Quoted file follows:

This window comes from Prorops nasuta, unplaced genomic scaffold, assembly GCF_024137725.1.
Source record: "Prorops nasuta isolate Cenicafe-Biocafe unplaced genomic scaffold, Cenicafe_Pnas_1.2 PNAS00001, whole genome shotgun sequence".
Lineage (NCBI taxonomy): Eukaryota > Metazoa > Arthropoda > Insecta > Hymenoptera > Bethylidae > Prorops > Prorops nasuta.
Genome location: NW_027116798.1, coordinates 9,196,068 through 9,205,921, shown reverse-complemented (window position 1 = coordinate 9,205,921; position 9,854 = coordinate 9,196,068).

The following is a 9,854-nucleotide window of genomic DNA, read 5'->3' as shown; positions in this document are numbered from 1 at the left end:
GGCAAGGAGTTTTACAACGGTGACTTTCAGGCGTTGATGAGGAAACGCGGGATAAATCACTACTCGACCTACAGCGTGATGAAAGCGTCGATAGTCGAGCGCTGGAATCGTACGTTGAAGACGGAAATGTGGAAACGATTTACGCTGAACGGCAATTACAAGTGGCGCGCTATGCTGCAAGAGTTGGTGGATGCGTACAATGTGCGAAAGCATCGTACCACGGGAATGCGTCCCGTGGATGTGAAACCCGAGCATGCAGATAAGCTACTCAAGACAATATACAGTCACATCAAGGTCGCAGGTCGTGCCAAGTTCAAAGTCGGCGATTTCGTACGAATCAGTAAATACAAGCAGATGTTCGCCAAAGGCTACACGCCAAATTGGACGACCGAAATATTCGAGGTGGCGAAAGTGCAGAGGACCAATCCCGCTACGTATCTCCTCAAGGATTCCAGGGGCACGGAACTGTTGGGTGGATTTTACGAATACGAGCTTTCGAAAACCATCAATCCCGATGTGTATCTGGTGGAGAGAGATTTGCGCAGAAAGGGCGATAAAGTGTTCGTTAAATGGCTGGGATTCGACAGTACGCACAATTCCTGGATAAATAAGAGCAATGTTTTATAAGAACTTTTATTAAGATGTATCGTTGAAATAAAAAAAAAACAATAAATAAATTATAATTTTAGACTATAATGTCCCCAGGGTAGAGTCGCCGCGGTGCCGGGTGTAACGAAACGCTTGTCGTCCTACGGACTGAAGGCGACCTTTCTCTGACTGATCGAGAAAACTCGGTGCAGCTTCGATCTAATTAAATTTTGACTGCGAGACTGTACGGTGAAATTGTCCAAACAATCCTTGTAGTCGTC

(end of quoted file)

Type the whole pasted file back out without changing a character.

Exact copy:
This window comes from Prorops nasuta, unplaced genomic scaffold, assembly GCF_024137725.1.
Source record: "Prorops nasuta isolate Cenicafe-Biocafe unplaced genomic scaffold, Cenicafe_Pnas_1.2 PNAS00001, whole genome shotgun sequence".
Lineage (NCBI taxonomy): Eukaryota > Metazoa > Arthropoda > Insecta > Hymenoptera > Bethylidae > Prorops > Prorops nasuta.
Genome location: NW_027116798.1, coordinates 9,196,068 through 9,205,921, shown reverse-complemented (window position 1 = coordinate 9,205,921; position 9,854 = coordinate 9,196,068).

The following is a 9,854-nucleotide window of genomic DNA, read 5'->3' as shown; positions in this document are numbered from 1 at the left end:
GGCAAGGAGTTTTACAACGGTGACTTTCAGGCGTTGATGAGGAAACGCGGGATAAATCACTACTCGACCTACAGCGTGATGAAAGCGTCGATAGTCGAGCGCTGGAATCGTACGTTGAAGACGGAAATGTGGAAACGATTTACGCTGAACGGCAATTACAAGTGGCGCGCTATGCTGCAAGAGTTGGTGGATGCGTACAATGTGCGAAAGCATCGTACCACGGGAATGCGTCCCGTGGATGTGAAACCCGAGCATGCAGATAAGCTACTCAAGACAATATACAGTCACATCAAGGTCGCAGGTCGTGCCAAGTTCAAAGTCGGCGATTTCGTACGAATCAGTAAATACAAGCAGATGTTCGCCAAAGGCTACACGCCAAATTGGACGACCGAAATATTCGAGGTGGCGAAAGTGCAGAGGACCAATCCCGCTACGTATCTCCTCAAGGATTCCAGGGGCACGGAACTGTTGGGTGGATTTTACGAATACGAGCTTTCGAAAACCATCAATCCCGATGTGTATCTGGTGGAGAGAGATTTGCGCAGAAAGGGCGATAAAGTGTTCGTTAAATGGCTGGGATTCGACAGTACGCACAATTCCTGGATAAATAAGAGCAATGTTTTATAAGAACTTTTATTAAGATGTATCGTTGAAATAAAAAAAAAACAATAAATAAATTATAATTTTAGACTATAATGTCCCCAGGGTAGAGTCGCCGCGGTGCCGGGTGTAACGAAACGCTTGTCGTCCTACGGACTGAAGGCGACCTTTCTCTGACTGATCGAGAAAACTCGGTGCAGCTTCGATCTAATTAAATTTTGACTGCGAGACTGTACGGTGAAATTGTCCAAACAATCCTTGTAGTCGTC